My research year is absolutely flying by. I’ve accomplished so many things already: submitted two abstracts to a symposium and helped get a case study published, made major progress on my primary project using cerebrospinal fluid (details to come), learned how to do two different (rodent) surgical procedures and started work on developing a protocol for a third, and found (legit!) reasons to purchase an obscene number of scientific kits. I’ve also been having a positively fabulous time with my darling labmates – who loooooove being referred to as “darling,” I assure you – who are all pre-meds and seem to be convinced that I know things! I do my best to not prove them wrong. I mostly succeed. There have definitely been some bad days where science attacks with a vengeance and everything is the worst, but the vast majority of my experience has been awesome accompanied by awesome with a side of awesome.
The primary project I’m working on that is truly “my baby” is the use of digital droplet PCR, or “fancy pants PCR” as I like to think of it, to detect cell-free tumor DNA in the cerebrospinal fluid (CSF). The idea is to be able to use something as simple as a lumbar puncture to characterize a brain tumor without having to do a biopsy (which, in the brain, is somewhat less than ideal.) Additionally, we’re hoping we can use this method to monitor response of brain tumors to treatment with serial lumbar punctures in addition to the usual serial imaging. We’re still in the way-early stages, but have successfully detected tumor DNA in CSF, woohoo! I’ve also learned how to design PCR assays myself, which is pretty sweet. There have been lots of roadblocks that we’re still working to overcome (free-floating tumor DNA is not exactly spewing forth like a fountain; the stuff is rare), but we’re definitely making our way forward.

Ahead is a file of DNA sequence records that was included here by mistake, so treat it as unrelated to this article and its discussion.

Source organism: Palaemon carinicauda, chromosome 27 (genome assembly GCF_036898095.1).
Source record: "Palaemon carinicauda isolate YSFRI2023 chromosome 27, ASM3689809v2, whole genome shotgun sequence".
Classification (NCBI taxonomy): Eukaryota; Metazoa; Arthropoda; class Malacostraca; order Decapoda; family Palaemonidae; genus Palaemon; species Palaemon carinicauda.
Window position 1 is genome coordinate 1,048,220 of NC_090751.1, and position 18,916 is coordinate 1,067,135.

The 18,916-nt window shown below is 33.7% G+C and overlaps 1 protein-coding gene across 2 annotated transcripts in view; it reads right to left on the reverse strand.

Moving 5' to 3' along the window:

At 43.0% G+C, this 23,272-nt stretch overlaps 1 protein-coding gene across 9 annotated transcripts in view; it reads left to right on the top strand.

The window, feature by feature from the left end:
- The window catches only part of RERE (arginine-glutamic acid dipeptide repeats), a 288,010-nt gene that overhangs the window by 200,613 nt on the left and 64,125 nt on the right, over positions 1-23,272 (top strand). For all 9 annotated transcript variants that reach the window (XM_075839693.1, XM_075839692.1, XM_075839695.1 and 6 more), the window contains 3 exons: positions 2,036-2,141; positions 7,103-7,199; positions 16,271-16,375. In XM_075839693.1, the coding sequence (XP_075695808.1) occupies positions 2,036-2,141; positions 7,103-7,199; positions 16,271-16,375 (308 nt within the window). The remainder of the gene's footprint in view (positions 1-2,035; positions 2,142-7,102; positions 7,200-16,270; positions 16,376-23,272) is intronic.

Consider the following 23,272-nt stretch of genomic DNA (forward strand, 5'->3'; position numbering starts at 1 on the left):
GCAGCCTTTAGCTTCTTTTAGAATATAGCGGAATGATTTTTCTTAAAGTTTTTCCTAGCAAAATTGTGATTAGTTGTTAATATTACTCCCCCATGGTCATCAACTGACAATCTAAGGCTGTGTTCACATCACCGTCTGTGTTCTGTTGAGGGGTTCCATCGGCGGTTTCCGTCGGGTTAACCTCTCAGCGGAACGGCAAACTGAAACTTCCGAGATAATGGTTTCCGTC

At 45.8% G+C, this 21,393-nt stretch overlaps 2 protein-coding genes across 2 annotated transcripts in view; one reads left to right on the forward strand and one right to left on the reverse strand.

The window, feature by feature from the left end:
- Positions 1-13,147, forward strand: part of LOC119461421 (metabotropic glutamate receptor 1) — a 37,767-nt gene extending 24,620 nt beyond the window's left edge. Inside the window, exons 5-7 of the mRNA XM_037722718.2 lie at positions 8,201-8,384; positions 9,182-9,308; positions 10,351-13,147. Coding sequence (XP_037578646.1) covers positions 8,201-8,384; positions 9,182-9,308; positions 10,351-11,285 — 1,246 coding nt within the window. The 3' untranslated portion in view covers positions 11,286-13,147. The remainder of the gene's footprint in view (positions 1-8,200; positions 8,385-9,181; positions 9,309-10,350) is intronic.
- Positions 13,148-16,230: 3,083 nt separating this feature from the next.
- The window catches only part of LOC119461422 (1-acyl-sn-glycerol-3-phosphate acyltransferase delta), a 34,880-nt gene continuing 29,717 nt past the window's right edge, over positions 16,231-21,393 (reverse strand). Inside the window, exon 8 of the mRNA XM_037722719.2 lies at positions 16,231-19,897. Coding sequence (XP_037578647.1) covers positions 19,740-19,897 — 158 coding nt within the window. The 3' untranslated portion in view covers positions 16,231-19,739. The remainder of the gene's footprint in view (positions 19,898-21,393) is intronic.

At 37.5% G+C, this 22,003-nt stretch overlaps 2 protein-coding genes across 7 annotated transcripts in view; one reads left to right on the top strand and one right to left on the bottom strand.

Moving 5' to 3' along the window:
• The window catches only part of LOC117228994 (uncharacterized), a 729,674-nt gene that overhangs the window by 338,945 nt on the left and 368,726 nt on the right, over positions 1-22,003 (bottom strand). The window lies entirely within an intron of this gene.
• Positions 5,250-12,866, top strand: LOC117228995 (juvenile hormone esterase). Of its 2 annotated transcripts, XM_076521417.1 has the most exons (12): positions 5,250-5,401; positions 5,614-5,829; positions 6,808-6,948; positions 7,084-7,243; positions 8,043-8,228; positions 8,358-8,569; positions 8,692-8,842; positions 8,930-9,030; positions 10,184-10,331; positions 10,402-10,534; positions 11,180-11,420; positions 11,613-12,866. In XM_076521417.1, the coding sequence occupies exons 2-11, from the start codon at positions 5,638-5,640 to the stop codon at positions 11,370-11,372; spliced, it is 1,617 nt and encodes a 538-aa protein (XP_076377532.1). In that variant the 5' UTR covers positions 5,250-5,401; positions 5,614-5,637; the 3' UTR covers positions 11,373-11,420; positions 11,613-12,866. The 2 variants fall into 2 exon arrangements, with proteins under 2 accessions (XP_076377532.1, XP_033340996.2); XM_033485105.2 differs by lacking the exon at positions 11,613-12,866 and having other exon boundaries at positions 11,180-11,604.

I’m also helping out with our lab’s efforts to generate a mouse model of DIPG, a rare pediatric brain tumor that has a downright depressing prognosis. We’ve recently been successful in generating tumors in the correct region of the brain, the pons, but not with an ideal cell line (doesn’t very closely resemble the genetics of actual human DIPG.) We’re getting there! I had a teeny tiny bit of exposure to rodent surgery as an undergrad, but it’s wild to do these procedures now that I’ve been in on real-deal human surgery. Let’s just say I’ve become mildly spoiled from my prior experiences.
In addition to my work in the lab, there have been multiple neurosurgery faculty members who have been kind enough to have me join them in clinic on a regular basis. It’s wonderful to not be totally removed from the clinical environment and to continue expanding my knowledge of the field I will be joining. I also regularly attend our brain tumor board on Friday mornings which is the ultimate nerdy good time. Faculty members from neuro-oncology, neurosurgery, radiation oncology, neuroradiology, and neuropathology (and I’m undoubtedly forgetting someone) all meet together to discuss the best path forward for patients with CNS tumors. I’ve already noticed fewer things going over my head (though there are certainly still plenty) than at the beginning of the year when I first started attending weekly. It’s amazing how you start picking up lingo just by hearing it frequently.
In summary, my only complaint is that the year is going by too quickly – AHHHHH!